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Karma and Consequences

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posted on Apr, 18 2008 @ 10:11 PM
Today I heard some sobering news that made me realize that we do indeed reap what we sow.

Several months ago (right after Thanksgiving), my daughter-in-law, a drunken drama queen, set into motion a series of events that have cost me dearly.

She awakened me on a work night long after I had gone to bed and screamed into the phone: "come get your son or I'll call the police!" I didn't ask any questions, just said, "I'm on my way."

I arrived to find my son in bed sleeping and his wife pacing the floor in a highly agitated state. I woke my son and told him to come to my house; his wife was throwing him out. He got up and we drove back to my house. As I was getting bedding for my son to sleep in the guest room, she rang his cell phone. He didn't answer as it was obvious that she only wanted to continue ranting at him. She didn't leave a message but began calling my home phone number. I also didn't answer and after the second such call, unplugged the phone.

Several minutes later she was banging at my door. I opened the door to tell her to take her drunken self home and sleep it off. When I closed the door, she banged on it louder. I grabbed the phone intending to tell her that I would call the police if she didn't get off my porch. When I opened the door, I never got a chance to say anything as she immediately backhanded me, pulled my hair and tried pushing her way into my home. I reflexively "reached out and touched someone" upside her head a couple of times with the cordless I had brought with me.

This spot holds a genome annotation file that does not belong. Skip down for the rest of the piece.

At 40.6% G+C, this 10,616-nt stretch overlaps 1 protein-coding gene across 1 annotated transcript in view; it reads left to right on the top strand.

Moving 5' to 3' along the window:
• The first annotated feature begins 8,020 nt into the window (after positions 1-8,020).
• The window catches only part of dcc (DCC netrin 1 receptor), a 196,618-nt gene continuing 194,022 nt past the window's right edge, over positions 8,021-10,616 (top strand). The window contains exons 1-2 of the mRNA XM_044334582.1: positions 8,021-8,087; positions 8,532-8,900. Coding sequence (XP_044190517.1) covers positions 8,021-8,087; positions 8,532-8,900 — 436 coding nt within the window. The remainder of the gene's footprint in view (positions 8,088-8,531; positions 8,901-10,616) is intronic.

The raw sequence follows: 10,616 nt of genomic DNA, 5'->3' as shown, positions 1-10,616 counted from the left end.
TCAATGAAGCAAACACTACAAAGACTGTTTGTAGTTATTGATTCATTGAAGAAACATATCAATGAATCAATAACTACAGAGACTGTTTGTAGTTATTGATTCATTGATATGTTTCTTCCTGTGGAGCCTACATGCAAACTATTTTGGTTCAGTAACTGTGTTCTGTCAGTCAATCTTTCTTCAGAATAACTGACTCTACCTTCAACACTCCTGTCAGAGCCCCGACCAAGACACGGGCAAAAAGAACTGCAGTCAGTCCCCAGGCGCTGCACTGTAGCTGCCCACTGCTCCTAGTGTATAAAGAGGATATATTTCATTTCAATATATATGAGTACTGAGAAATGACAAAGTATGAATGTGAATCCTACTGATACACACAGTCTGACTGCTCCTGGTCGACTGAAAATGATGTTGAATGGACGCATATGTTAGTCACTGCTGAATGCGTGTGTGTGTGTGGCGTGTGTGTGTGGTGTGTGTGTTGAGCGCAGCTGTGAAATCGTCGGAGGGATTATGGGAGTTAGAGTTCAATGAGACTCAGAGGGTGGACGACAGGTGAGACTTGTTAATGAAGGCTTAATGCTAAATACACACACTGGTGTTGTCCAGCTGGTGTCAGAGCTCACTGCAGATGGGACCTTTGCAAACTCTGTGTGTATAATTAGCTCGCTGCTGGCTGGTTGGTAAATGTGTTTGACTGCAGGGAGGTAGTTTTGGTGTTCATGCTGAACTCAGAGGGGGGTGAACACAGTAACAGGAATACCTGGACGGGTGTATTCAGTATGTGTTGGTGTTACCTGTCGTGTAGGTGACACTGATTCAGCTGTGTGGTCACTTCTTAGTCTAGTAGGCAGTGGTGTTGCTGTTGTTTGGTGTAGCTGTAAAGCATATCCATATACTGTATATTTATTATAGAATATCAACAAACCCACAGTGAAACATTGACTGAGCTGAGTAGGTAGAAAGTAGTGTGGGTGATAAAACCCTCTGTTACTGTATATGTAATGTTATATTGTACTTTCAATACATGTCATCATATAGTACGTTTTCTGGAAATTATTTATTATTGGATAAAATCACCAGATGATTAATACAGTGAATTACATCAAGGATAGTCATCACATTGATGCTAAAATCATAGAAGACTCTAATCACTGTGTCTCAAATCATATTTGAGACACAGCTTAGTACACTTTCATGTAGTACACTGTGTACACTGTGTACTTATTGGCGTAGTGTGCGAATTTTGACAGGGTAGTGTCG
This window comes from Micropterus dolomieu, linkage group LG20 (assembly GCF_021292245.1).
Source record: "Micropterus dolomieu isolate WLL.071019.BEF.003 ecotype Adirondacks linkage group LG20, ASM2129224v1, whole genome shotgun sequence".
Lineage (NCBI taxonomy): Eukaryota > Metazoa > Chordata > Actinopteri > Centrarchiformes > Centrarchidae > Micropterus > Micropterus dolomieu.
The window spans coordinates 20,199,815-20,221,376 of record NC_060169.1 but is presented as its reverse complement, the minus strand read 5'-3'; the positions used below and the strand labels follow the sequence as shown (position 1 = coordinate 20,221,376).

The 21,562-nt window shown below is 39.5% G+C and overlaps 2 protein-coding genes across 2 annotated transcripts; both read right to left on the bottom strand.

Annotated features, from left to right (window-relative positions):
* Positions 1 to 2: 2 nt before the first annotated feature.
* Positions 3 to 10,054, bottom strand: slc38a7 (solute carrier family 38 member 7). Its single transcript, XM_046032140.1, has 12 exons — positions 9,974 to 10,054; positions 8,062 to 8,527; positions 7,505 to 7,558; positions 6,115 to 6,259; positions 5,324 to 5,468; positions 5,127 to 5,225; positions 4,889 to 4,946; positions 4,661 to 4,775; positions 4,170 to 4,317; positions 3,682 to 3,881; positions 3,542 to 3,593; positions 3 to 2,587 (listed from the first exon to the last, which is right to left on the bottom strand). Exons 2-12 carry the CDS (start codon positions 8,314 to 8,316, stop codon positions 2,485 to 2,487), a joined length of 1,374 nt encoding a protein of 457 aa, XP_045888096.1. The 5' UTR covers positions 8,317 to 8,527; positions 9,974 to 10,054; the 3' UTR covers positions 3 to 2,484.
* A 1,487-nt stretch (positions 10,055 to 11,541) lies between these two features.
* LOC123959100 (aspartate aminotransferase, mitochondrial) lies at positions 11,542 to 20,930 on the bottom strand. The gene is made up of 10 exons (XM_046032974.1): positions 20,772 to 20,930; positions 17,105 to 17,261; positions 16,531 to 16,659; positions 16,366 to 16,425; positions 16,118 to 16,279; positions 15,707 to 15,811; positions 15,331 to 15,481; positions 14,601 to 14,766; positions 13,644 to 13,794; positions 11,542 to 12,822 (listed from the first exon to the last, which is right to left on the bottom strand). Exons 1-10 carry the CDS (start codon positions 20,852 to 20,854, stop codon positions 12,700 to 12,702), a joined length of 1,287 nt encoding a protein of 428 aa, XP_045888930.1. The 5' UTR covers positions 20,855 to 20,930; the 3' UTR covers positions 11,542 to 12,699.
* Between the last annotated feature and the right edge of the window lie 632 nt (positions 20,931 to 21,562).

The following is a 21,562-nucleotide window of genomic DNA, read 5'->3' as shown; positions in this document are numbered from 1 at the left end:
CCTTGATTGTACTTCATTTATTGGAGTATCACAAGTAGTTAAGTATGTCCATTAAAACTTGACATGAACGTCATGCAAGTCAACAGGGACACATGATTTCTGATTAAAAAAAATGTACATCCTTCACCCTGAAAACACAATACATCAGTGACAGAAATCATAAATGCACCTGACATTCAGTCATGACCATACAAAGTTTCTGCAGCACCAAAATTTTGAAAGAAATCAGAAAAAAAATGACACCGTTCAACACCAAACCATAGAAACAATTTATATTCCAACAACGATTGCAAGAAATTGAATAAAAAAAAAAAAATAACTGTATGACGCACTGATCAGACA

She is a pampered princess who has never been brought to task for her behaviors so she was shocked that someone would actually strike her even though she was publically intoxicated, trespassing, forcibly entering a private residence and commiting assault and battery. She left and immediately called the police on me. They mindlessly arrested me despite my protests that it was she who had committed the A&B and that I was defending myself.

I spent a night in jail, missed the next days work (had just started a new job), posted $150.00 bond, paid an attorney $4,000.00 and missed 4 more days of work over the next few months for court appearances which she never bothered to show up for even though she had been subponoed. The D.A. wouldn't drop the charges even though he admitted I was within my legal rights to hit her and said, "she's lucky you didn't shoot her." Four days ago the case was dismissed as she once again ignored a court order to show up and plead her case against me.

Her mother consoled the little princess by callously stating the only way my son and her daughter would ever get back together was if I was dead. Four days later (today) the co-dependents' enabler died.

I have refrained from breaking out into a chorus of "Ding, Dong, the wicked witch is dead" but half the problems that my son and his wife had were due to her constant disapproval and interference in the marriage. My daughter-in-law always sided with her mother and never with her husband. She had never cut the apron strings or grown up. Her mother was very important to her sense of identity. She called several of my grown children looking for sympathy today and, to their credit, they consoled her.

I don't rejoice in her misery even though she's given me plenty but when I heard the news today I thought, "how ironic." Sometimes karma takes years to cycle full circle and sometimes, like today, it comes swiftly. It makes me realize that we do reap what we sow and that we should treat people the way we expect to be treated.